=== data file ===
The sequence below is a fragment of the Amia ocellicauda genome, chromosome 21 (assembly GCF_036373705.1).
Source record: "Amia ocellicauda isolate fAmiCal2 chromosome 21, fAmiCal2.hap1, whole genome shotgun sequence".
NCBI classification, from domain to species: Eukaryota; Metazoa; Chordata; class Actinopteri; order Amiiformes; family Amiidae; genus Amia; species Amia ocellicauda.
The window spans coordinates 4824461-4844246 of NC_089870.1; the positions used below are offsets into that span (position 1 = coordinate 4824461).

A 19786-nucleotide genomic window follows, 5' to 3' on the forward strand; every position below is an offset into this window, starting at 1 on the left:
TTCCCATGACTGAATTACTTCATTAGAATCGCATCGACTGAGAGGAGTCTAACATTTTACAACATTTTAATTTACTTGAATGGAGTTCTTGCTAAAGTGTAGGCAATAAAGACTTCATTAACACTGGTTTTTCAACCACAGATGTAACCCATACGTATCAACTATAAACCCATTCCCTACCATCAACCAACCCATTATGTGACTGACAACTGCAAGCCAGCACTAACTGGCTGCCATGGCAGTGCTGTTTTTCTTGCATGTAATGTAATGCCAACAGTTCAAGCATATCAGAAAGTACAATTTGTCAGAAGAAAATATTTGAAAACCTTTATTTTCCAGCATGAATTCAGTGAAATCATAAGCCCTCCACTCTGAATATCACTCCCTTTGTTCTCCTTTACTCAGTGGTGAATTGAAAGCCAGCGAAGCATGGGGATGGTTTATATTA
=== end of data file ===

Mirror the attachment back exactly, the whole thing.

The sequence below is a fragment of the Amia ocellicauda genome, chromosome 21 (assembly GCF_036373705.1).
Source record: "Amia ocellicauda isolate fAmiCal2 chromosome 21, fAmiCal2.hap1, whole genome shotgun sequence".
NCBI classification, from domain to species: Eukaryota; Metazoa; Chordata; class Actinopteri; order Amiiformes; family Amiidae; genus Amia; species Amia ocellicauda.
The window spans coordinates 4824461-4844246 of NC_089870.1; the positions used below are offsets into that span (position 1 = coordinate 4824461).

A 19786-nucleotide genomic window follows, 5' to 3' on the forward strand; every position below is an offset into this window, starting at 1 on the left:
TTCCCATGACTGAATTACTTCATTAGAATCGCATCGACTGAGAGGAGTCTAACATTTTACAACATTTTAATTTACTTGAATGGAGTTCTTGCTAAAGTGTAGGCAATAAAGACTTCATTAACACTGGTTTTTCAACCACAGATGTAACCCATACGTATCAACTATAAACCCATTCCCTACCATCAACCAACCCATTATGTGACTGACAACTGCAAGCCAGCACTAACTGGCTGCCATGGCAGTGCTGTTTTTCTTGCATGTAATGTAATGCCAACAGTTCAAGCATATCAGAAAGTACAATTTGTCAGAAGAAAATATTTGAAAACCTTTATTTTCCAGCATGAATTCAGTGAAATCATAAGCCCTCCACTCTGAATATCACTCCCTTTGTTCTCCTTTACTCAGTGGTGAATTGAAAGCCAGCGAAGCATGGGGATGGTTTATATTA